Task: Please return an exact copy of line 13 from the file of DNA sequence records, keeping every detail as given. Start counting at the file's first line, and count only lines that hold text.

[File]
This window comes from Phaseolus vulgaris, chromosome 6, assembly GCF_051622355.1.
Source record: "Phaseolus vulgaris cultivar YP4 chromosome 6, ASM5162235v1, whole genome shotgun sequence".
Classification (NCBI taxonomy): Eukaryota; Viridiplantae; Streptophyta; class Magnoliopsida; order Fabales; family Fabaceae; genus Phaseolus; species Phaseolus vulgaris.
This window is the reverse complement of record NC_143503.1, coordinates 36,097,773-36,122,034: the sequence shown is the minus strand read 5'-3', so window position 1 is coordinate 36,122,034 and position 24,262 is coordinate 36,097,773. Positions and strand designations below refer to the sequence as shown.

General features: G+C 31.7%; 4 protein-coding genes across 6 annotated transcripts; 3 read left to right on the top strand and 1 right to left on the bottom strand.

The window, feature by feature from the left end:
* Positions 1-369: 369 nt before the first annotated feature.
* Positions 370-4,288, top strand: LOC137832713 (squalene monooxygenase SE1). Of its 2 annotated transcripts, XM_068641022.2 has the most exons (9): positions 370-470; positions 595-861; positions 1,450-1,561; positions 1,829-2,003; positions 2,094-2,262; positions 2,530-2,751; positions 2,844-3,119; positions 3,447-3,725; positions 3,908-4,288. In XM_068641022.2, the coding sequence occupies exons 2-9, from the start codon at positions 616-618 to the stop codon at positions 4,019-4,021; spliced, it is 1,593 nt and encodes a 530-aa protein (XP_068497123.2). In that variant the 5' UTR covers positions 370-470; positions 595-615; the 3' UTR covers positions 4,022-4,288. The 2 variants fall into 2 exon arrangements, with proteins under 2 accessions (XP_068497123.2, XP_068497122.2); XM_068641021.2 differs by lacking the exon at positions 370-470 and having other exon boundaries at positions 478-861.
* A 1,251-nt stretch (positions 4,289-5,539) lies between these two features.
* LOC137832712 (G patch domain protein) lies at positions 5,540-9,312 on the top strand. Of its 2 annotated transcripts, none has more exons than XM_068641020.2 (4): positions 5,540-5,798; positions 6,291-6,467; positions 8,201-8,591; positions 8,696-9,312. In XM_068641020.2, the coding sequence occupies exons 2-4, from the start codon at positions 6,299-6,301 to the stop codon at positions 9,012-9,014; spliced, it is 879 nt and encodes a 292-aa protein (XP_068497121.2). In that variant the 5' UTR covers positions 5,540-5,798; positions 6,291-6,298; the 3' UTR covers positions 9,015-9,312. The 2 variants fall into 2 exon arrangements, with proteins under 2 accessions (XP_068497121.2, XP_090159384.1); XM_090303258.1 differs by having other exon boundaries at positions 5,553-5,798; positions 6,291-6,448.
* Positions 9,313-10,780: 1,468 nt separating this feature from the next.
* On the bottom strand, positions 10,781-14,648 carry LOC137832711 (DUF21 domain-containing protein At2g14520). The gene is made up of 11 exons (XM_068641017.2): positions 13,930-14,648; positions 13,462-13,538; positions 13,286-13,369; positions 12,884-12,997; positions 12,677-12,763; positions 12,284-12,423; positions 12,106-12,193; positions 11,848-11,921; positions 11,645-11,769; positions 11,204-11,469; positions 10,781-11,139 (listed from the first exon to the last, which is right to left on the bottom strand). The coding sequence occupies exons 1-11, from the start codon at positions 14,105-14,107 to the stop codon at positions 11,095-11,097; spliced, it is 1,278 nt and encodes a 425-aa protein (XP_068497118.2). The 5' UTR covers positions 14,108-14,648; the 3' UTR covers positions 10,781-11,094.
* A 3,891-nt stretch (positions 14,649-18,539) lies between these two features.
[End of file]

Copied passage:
* A 3,891-nt stretch (positions 14,649-18,539) lies between these two features.